Academic journal article Journal of Psychology and Christianity

Regarding Football and Worldview: Is Defensiveness the Best Offense?

Academic journal article Journal of Psychology and Christianity

Regarding Football and Worldview: Is Defensiveness the Best Offense?

Article excerpt

Two of the varieties of religious experience that have been examined in past research include existential faith and defensive faith (Beck, 2004, 2006). Existential believers have been conceptualized as feeling free to explore questions about faith. They may experience the discomfort of doubt and uncertainty but they also may be more adept at managing 'the bumps in the road of life.' Defensive believers may feel relatively safe and secure because they assume that they are special in God's eyes and that God will surely favor and protect them. For these individuals the bumps in the road of life may be more difficult to navigate because they are so unexpected. To further explore these constructs a series of studies were done with students, staff, and faculty at a Christian college. The first two studies looked at the connection between optimism (both spiritual and secular) and existential/defensive world views, hypothesizing that optimism would relate better to a defensive worldview. Both types of optimism correlated with defensiveness in the students but only spiritual optimism connected with defensiveness in the older participants. In a third study, both kinds of optimism and defensive/existential worldviews were again assessed among Christian students, staff, and faculty. In addition, a measure was crafted to capture the notion that God can be in control and bad things can happen. It was predicted that the older participants would show direct relationships between spiritual optimism, defensiveness, and this new measure of God control. Younger participants were predicted to show direct relationships between both types of optimism and defensiveness but not the same connection with the new measure of God control. God image and religious coping were also assessed.

Beck (2004, 2006) has proposed a religious typology that distinguishes between defensive and existential faith. A defensive orientation to religion is a faith that seeks to avoid the doubts and fears in life. The believer feels special and chosen by God. As a result, the believer feels favored by God and has a sense of being pro- tected by God from the bumps and potholes of life. The life of faith is one of comfort and affir- mation. In fact, Beck further explained defen- sive faith as an unconsciously motivated effort, on the part of the believer, to repress existential anxiety (e.g., anxiety about death and meaning- lessness). In contrast, Beck conceptualized an existential orientation to religion as a perspec- tive that does not confuse faith with knowledge and certainty. The believer simultaneously embraces faith and the confusion, doubt, and uncertainty of life. Thus, a relationship with God is not seen as a guarantee of protection against the bumps and potholes of life. The anxieties of life and God are simultaneously, and consciously, embraced.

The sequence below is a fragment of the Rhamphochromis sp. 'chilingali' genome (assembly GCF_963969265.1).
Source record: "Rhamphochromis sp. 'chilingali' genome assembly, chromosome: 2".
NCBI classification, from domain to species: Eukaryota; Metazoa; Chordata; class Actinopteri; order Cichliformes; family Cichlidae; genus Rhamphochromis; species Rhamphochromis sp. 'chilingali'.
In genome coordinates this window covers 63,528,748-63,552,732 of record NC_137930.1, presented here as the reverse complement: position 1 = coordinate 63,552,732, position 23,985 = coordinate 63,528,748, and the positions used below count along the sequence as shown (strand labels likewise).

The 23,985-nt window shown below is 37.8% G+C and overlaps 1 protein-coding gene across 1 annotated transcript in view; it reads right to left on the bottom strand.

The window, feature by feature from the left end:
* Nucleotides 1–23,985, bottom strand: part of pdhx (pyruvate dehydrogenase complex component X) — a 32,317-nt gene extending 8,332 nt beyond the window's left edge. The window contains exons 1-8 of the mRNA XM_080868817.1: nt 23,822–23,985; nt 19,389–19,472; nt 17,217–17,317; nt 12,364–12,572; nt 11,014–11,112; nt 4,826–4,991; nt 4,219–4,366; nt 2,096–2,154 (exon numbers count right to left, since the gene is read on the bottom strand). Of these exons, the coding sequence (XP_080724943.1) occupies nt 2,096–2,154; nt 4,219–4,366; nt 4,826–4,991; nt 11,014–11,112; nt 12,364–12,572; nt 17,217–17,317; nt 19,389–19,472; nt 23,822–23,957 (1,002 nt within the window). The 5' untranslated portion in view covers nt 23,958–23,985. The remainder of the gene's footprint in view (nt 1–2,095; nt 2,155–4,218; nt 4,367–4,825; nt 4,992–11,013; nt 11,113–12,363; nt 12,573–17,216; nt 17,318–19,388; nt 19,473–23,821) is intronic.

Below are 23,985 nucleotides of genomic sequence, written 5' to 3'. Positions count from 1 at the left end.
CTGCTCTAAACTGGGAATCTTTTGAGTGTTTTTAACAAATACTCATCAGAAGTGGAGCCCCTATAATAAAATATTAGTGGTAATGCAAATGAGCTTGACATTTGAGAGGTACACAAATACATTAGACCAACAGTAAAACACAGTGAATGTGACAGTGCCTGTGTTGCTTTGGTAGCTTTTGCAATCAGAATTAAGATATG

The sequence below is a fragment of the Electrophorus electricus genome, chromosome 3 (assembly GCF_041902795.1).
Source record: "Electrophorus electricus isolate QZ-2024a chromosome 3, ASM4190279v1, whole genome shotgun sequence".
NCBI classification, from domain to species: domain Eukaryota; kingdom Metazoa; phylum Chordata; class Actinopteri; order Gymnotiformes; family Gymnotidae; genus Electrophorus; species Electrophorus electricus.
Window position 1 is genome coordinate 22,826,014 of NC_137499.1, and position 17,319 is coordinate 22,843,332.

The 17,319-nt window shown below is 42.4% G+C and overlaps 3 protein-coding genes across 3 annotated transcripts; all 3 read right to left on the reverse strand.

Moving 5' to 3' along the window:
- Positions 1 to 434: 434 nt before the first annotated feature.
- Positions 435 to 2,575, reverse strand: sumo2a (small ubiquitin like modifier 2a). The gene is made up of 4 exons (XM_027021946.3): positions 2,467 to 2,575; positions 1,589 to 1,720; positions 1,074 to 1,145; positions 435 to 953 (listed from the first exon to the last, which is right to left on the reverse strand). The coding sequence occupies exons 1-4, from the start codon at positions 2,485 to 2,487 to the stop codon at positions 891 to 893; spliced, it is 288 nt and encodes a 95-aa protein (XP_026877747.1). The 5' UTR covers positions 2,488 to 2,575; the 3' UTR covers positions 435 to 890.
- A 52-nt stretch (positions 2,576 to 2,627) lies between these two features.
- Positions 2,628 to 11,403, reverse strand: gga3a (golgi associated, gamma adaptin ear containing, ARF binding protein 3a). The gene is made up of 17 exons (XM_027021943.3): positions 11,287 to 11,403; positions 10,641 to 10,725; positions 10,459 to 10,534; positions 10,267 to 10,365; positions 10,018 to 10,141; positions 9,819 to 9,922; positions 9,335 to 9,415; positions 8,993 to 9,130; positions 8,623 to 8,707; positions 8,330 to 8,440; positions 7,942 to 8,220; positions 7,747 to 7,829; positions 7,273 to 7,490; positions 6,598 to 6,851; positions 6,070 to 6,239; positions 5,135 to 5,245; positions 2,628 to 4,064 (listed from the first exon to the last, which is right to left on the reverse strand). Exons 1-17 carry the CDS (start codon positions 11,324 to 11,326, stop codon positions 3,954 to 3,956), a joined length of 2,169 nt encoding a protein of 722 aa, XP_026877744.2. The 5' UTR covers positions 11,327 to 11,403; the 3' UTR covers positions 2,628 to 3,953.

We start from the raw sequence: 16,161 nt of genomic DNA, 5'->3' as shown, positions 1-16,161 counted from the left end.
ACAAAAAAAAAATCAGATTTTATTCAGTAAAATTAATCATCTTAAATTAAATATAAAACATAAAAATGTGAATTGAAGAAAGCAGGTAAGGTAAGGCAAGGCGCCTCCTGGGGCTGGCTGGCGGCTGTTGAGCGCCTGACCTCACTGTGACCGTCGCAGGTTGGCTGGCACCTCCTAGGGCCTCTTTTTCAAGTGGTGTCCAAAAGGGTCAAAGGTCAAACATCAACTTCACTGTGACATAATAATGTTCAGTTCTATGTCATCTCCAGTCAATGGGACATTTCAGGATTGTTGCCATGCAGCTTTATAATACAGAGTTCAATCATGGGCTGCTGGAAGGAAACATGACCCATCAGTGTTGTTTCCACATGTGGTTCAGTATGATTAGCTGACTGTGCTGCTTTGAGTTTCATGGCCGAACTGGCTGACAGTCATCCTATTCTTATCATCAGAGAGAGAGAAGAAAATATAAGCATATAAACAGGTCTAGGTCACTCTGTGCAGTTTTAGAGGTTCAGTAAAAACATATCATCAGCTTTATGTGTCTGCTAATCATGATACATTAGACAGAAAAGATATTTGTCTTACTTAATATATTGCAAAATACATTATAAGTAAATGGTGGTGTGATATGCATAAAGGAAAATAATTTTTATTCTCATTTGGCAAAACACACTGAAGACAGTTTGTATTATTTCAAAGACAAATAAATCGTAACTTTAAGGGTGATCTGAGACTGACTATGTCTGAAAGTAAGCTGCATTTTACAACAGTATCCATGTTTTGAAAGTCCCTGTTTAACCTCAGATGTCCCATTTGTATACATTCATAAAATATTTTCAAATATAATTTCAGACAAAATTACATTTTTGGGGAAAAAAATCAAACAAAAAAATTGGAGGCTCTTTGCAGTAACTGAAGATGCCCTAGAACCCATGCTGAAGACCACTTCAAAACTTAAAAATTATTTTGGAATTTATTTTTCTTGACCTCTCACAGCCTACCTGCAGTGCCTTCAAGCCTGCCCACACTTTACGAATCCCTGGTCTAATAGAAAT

In an effort to operationalize this typology Beck (2006) developed the Defensive Theology Scale (DTS). The scale contains 22 items with 16 of the items aimed in a defensiveness direction and 6 reverse-scored items aimed in an existential direction. With Christian college students, Beck reported these items had an inter-item reliability of .86. Providing construct validity for the instrument, Beck found that existential faith predicted higher levels of quest orientation and defensiveness faith predicted higher levels of ingroup bias. However, a prediction that existential faith would be more open to religious pluralism was not confirmed.

It should be noted that Beck does not conceptualize this typology in simplistic, good vs. bad, terms. He argues there are costs and benefits associated with both approaches to faith. An existential believer may not be threatened or surprised by the 'bumps in life;' but, life for such a believer may be filled with more doubt and less optimism. A defensive believer may be vulnerable to existential shock and in-group bias; but, such a believer should look at life in a more enthusiastic and optimistic fashion. …

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